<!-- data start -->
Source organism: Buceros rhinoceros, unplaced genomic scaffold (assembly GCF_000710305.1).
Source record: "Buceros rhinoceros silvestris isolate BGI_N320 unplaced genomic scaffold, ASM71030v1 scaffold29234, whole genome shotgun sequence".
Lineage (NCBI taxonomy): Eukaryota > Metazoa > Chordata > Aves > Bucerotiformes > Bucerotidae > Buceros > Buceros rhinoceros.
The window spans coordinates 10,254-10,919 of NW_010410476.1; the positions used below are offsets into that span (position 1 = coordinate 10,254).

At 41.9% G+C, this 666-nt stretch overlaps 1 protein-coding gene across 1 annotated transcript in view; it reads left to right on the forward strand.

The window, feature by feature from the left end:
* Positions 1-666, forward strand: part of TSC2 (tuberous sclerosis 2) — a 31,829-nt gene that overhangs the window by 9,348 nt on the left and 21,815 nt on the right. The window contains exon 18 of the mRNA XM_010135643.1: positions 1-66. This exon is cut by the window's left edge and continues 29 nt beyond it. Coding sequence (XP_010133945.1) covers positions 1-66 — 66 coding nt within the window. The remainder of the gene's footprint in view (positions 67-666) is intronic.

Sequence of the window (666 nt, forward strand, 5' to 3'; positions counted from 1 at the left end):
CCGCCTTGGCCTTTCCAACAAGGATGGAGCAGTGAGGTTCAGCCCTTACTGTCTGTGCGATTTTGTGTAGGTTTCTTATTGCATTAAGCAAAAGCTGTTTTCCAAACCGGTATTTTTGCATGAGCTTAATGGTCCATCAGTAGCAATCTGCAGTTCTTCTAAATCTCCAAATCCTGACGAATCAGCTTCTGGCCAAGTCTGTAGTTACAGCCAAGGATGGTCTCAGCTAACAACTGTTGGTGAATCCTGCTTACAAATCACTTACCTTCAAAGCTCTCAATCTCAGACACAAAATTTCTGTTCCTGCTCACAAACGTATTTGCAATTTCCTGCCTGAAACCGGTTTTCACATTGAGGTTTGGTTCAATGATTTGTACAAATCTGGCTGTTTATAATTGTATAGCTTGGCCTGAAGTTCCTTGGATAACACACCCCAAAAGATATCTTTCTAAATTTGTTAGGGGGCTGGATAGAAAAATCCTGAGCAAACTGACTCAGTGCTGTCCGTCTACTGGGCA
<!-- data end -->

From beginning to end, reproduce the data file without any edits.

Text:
Source organism: Buceros rhinoceros, unplaced genomic scaffold (assembly GCF_000710305.1).
Source record: "Buceros rhinoceros silvestris isolate BGI_N320 unplaced genomic scaffold, ASM71030v1 scaffold29234, whole genome shotgun sequence".
Lineage (NCBI taxonomy): Eukaryota > Metazoa > Chordata > Aves > Bucerotiformes > Bucerotidae > Buceros > Buceros rhinoceros.
The window spans coordinates 10,254-10,919 of NW_010410476.1; the positions used below are offsets into that span (position 1 = coordinate 10,254).

At 41.9% G+C, this 666-nt stretch overlaps 1 protein-coding gene across 1 annotated transcript in view; it reads left to right on the forward strand.

The window, feature by feature from the left end:
* Positions 1-666, forward strand: part of TSC2 (tuberous sclerosis 2) — a 31,829-nt gene that overhangs the window by 9,348 nt on the left and 21,815 nt on the right. The window contains exon 18 of the mRNA XM_010135643.1: positions 1-66. This exon is cut by the window's left edge and continues 29 nt beyond it. Coding sequence (XP_010133945.1) covers positions 1-66 — 66 coding nt within the window. The remainder of the gene's footprint in view (positions 67-666) is intronic.

Sequence of the window (666 nt, forward strand, 5' to 3'; positions counted from 1 at the left end):
CCGCCTTGGCCTTTCCAACAAGGATGGAGCAGTGAGGTTCAGCCCTTACTGTCTGTGCGATTTTGTGTAGGTTTCTTATTGCATTAAGCAAAAGCTGTTTTCCAAACCGGTATTTTTGCATGAGCTTAATGGTCCATCAGTAGCAATCTGCAGTTCTTCTAAATCTCCAAATCCTGACGAATCAGCTTCTGGCCAAGTCTGTAGTTACAGCCAAGGATGGTCTCAGCTAACAACTGTTGGTGAATCCTGCTTACAAATCACTTACCTTCAAAGCTCTCAATCTCAGACACAAAATTTCTGTTCCTGCTCACAAACGTATTTGCAATTTCCTGCCTGAAACCGGTTTTCACATTGAGGTTTGGTTCAATGATTTGTACAAATCTGGCTGTTTATAATTGTATAGCTTGGCCTGAAGTTCCTTGGATAACACACCCCAAAAGATATCTTTCTAAATTTGTTAGGGGGCTGGATAGAAAAATCCTGAGCAAACTGACTCAGTGCTGTCCGTCTACTGGGCA